Is Angela Merkel already under pressure less than a month after re-election? The German chancellor has fought back after her party's poor performance in Lower Saxony and the rise of a "new" conservatism in Austria. It's safe to say that October 15 won't make Angela Merkel's list of favorite days. Having led by as much as 10 percentage points in polls not that long ago, the chancellor's conservative CDU party finished second-best to the Social Democrats in Lower Saxony's regional election, causing critics to ponder whether Merkel's fortunes were on the wane. A headline in Germany's Bild newspaper termed the chancellor "seriously damaged" – an impression she sought to refute on Monday as she heads into negotiations for a broad three-party coalition to form the next government. "I – or we as the CDU, as conservatives – are going into these discussions secure in the knowledge that we're the strongest party," Merkel told reporters at party headquarters in Berlin. "I don't see the result of the Lower Saxony vote as weakening us as we tackle this task.” It was perhaps a telling near-slip of the tongue. Despite winning Germany's national election last month, the result was the CDU's worst ever in terms of percentage, which has led some critics to speculate that Merkel's moderation may be costing the party right-wing votes. Austria's simultaneous national lurch to the right after a victory by a self-branded new style of conservative, Sebastian Kurz, was also interpreted as an implicit criticism of the centrist Merkel and her welcoming stance on migrants. Both Kurz's conservatives and the right-wing populist FPÖ performed strongly. "The success of Kurz and the FPÖ can be interpreted as the opposite of Merkel's position, as a rejection of the culture of welcoming migrants," political science professor Eckhard Jesse told DW. Merkel dismissed the idea that Kurz had gotten something right that she had gotten wrong. "Our margin of victory over the second strongest party was a lot larger," Merkel said, adding that Germany's far-right populist party, the AfD, had achieved far more "modest" results then the FPÖ. Refugees a 'matter of rhetoric' Still, Merkel did seem a bit disgruntled. The longtime chancellor was no doubt hoping for a bit more momentum as she attempts to build Germany's first ever "Jamaica" coalition with the free-market FDP and the more left-wing Greens. Another question heading into Wednesday's first talks was where the CDU would position itself in that triangle. There has been speculation that after conservatives won less than 33 percent of the vote in the Bundestag election on September 24, Merkel would have no choice but to reposition her party further to the right. As if to refute that notion, the chancellor appeared in front of a backdrop with the slogan "Die Mitte," or "the center." She also said that the policy differences, particularly on the issue of migrants, between her conservatives and Kurz's party in Austria had been overestimated. "As far as differences in refugee policy are concerned, I've talked with Mr. Kurz a number of times, and they're not all that clear," Merkel said. "I think there's not much disagreement about fighting the root causes and the need to conclude an agreement with Turkey. It's more a matter of rhetoric." While Merkel would lose credibility with a dramatic shift to the right, experts say that the chancellor, who has promised there will be no repeat of the mass migration to Germany of 2015, has already tacitly begun modulating her positions. "In practice, she's already moved, but she's not going to make a big deal of it in the form of statements," Jesse explained. Still, it's going to be a tricky balancing act to mediate between the FDP's calls for more restrictive policies on migrants with the Green's more welcoming position – all the while trying to ensure that the wishes of her own party are met. An orderly transition to a post-Merkel era? Merkel stressed that she was not going into coalition talks with any preconceived notions, saying that the CDU would not be presenting any "lines in the sand." When asked which topics the CDU would be pushing, she named pensions and the needs of rural people. Otherwise, she tended to stick to issues on which there is broad consensus, like the need for more digitalization and affordable places to live in Germany, while largely avoiding the migrant topic. That may be interpreted as weakness, although Jesse cautioned against reading too much into one bad day for the chancellor. "The election in Lower Saxony was very much one of local issues," he explained. "The Jamaica coalition is not endangered. It's nonsense to act as though Merkel's position in the coalition negotiations has been weakened." But Jesse also thinks that Merkel's next moves will be conditioned by the idea that she may not want to serve out another full four year term as chancellor. "The question is how long she wants to do this," Jesse said. "I think she'll hand over power some time in the next legislative period. She'll make a surprise announcement, and the next man or woman will have a chance to show what he or she can do. I believe she'll be the first chancellor to successfully manage a transition."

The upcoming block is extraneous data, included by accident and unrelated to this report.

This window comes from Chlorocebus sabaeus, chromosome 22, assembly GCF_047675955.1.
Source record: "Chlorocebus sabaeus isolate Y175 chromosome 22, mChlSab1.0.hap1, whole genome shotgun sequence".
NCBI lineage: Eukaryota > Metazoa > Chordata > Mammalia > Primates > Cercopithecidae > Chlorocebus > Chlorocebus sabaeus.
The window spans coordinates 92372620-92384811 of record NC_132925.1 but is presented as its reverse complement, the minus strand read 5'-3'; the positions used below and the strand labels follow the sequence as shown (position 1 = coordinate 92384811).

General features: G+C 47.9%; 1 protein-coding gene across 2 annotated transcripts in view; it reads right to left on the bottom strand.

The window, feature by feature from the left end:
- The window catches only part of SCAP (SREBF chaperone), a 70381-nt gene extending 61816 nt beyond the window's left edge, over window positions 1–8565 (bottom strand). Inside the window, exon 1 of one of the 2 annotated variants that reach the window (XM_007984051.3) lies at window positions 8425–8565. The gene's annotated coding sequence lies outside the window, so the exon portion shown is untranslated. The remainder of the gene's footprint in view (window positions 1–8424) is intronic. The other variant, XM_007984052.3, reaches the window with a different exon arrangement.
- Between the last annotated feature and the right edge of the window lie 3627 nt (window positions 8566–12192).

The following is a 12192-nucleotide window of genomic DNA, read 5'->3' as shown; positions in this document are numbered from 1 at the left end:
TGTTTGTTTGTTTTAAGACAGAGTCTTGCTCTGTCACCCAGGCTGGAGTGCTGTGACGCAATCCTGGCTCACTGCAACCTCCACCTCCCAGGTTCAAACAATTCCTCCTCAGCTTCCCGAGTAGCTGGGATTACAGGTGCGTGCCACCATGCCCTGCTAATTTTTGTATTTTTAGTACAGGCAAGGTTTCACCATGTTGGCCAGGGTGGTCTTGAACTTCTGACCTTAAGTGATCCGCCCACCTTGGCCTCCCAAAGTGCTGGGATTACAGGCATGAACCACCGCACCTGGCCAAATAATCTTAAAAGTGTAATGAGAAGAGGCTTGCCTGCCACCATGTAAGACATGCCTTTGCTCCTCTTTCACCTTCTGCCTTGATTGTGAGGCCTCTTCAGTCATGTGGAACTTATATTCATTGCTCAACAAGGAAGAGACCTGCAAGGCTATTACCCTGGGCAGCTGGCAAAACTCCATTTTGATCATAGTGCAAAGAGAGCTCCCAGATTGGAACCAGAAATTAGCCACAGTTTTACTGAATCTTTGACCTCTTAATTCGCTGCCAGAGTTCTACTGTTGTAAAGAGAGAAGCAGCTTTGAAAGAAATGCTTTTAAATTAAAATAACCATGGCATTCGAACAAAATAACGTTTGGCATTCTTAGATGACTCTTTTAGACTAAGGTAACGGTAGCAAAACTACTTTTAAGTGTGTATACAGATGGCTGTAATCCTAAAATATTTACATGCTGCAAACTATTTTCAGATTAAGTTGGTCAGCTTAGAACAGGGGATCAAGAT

Is Angela Merkel already under pressure less than a month after re-election? The German chancellor has fought back after her party’s poor performance in Lower Saxony and the rise of a “new” conservatism in Austria. It’s safe to say that October 15 won’t make Angela Merkel’s list of favorite days. Having led by as much as 10 percentage points in ... Read More »